Long-Term Results of Complete and Partial Ligation of Congenital Portosystemic Shunts in Dogs

Authors

  • HEIDI A. HOTTINGER DVM,

    Corresponding author
    1. Department of Small Animal Clinical Sciences, College of Veterinary Medicine, Michigan State University, East Lansing, MI.
      The Animal Medical Center, 510 East 62nd Street, New York, NY 10021.
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  • RICHARD WALSHAW BVMS, Diplomate ACVS,

    1. Department of Small Animal Clinical Sciences, College of Veterinary Medicine, Michigan State University, East Lansing, MI.
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  • JOE G. HAUPTMAN DVM, MS, Diplomate ACVS

    1. Department of Small Animal Clinical Sciences, College of Veterinary Medicine, Michigan State University, East Lansing, MI.
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The Animal Medical Center, 510 East 62nd Street, New York, NY 10021.

Abstract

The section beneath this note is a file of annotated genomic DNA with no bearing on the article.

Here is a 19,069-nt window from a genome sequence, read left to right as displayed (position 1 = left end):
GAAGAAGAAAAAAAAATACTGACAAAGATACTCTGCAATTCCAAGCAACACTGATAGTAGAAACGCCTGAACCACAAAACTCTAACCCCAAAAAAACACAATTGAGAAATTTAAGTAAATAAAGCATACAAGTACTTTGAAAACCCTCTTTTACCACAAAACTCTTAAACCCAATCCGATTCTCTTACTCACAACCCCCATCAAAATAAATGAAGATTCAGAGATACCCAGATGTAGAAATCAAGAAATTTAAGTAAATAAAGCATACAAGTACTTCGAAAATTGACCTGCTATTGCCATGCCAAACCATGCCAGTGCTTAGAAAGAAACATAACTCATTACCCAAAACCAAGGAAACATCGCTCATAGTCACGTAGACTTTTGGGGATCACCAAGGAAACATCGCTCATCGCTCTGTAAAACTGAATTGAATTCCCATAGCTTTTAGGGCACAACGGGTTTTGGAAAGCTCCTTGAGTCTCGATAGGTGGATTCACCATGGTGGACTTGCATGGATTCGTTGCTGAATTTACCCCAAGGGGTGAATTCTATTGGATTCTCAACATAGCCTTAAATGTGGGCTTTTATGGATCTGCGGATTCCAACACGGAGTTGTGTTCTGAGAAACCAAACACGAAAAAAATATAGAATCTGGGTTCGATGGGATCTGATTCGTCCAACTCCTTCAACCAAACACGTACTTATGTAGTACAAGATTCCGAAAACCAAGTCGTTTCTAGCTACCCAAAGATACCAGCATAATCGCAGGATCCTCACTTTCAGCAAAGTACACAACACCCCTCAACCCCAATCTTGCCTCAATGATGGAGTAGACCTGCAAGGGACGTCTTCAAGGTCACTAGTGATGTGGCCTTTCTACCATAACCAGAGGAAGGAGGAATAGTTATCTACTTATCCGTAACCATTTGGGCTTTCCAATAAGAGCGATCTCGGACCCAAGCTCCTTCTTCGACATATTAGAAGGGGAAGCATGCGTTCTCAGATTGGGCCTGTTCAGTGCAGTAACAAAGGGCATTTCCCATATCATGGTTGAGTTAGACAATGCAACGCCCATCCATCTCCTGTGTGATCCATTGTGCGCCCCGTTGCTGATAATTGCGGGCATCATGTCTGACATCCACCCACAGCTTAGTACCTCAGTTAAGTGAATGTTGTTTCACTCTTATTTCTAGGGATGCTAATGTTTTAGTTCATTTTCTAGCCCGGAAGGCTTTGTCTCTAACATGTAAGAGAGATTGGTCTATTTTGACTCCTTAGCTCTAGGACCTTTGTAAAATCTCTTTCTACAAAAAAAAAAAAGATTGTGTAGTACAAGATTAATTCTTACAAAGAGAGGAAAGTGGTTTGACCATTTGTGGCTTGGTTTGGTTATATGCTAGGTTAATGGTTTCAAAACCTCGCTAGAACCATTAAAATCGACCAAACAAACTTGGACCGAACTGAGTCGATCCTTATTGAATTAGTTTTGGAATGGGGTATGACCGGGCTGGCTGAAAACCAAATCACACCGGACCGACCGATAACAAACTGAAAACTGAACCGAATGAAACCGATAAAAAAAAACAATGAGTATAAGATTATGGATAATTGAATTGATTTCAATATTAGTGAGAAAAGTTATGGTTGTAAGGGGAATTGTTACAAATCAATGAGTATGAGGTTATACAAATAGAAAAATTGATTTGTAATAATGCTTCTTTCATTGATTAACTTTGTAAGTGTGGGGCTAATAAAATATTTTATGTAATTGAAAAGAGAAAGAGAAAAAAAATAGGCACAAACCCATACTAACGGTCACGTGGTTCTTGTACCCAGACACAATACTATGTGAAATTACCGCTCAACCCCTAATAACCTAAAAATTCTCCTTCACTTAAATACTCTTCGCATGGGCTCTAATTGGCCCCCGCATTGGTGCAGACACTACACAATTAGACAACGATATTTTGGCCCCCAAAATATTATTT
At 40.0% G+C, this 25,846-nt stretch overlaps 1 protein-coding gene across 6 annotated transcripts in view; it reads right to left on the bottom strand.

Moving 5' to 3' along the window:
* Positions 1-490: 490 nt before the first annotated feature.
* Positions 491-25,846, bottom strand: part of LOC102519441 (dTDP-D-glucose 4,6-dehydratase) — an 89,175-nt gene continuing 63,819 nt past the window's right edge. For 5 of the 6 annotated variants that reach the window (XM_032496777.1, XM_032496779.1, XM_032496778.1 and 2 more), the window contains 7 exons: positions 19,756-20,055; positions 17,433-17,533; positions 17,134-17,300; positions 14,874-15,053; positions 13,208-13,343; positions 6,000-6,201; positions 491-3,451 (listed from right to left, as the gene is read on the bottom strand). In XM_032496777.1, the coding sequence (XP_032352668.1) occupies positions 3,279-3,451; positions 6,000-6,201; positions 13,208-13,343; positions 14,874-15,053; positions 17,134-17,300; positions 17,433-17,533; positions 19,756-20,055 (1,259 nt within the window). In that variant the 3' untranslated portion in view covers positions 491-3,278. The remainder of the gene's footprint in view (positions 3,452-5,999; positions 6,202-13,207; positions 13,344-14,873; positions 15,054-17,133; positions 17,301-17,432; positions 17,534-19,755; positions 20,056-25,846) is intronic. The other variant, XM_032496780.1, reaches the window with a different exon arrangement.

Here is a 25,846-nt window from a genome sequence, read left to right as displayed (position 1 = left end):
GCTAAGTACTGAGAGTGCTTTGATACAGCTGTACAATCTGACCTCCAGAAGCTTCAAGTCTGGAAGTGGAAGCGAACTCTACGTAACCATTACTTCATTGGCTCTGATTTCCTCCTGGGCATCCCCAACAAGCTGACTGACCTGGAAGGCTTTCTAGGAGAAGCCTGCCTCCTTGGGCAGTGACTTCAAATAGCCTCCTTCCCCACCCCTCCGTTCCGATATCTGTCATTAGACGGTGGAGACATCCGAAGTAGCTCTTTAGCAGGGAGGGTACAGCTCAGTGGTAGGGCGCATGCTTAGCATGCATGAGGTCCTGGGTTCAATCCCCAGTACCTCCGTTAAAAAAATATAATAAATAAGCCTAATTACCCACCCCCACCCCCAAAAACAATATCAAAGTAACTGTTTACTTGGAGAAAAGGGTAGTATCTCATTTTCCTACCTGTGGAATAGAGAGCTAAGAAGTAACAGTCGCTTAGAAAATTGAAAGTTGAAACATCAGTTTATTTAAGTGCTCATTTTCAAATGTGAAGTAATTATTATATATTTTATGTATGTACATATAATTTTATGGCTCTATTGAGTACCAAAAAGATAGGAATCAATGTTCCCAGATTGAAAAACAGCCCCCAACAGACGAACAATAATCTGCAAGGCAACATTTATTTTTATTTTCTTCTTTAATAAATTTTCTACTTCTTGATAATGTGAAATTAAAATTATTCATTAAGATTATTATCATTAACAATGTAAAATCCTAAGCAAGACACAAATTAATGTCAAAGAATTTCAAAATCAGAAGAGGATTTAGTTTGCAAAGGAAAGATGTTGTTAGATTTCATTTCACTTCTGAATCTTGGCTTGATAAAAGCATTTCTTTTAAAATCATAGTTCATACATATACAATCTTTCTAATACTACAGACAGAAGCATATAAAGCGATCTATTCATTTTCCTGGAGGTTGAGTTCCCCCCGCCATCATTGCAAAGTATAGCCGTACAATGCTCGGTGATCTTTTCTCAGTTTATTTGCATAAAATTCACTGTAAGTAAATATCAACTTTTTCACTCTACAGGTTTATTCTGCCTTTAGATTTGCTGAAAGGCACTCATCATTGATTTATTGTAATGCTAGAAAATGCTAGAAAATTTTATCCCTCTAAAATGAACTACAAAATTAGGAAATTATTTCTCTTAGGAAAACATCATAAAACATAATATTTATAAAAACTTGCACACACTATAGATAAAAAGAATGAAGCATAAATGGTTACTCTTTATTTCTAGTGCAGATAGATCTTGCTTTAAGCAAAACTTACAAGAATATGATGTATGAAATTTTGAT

The medical records of 65 dogs that underwent complete or partial ligation of a single congenital portosystemic shunt (CPSS) were reviewed to determine the long-term clinical results. Information retrieved from the records included age at surgery, preligation (baseline) portal pressure, postligation portal pressure, change in portal pressure from baseline, complete or partial occlusion of the shunting vessel and fasting, and 2-hour postprandial bile acids from the preoperative, early postoperative (PO), and greater than 1 year PO time periods. A clinical rating score derived from a follow-up examination greater than 1 year PO was assigned to each dog. Of the 56 dogs that survived the perioperative period, 29 (52%) had complete and 27 (48%) had partial ligations. Age at surgery, pre- and postligation portal pressure, change in portal pressure from baseline and serum bile acid concentrations were not related to long-term clinical outcome. Clinical rating scores were significantly greater for dogs with partial CPSS ligations compared with dogs with complete ligations, indicating a less favorable clinical outcome for partial ligations. Fasting and 2-hour postprandial bile acid values at both PO time intervals were significantly greater in partial versus complete ligation groups. Follow-up information for more than 1 year was available on 18 of 29 dogs (62%) with complete ligations. All were clinically normal. Of 27 dogs with partial ligations, 11 dogs (41%) developed recurrence of clinical signs resulting in presentation to the university or referring veterinarian for additional surgery, medical management, or euthanasia. Only three dogs with partial CPSS ligation (11%) were clinically normal. Another nine dogs (33%) were operated on again before the possible development of clinical signs and four dogs (15%) were unavailable for follow-up. It was concluded that partial ligation of CPSS is associated with a greater recurrance of clinical signs and patient morbidity than complete ligation.

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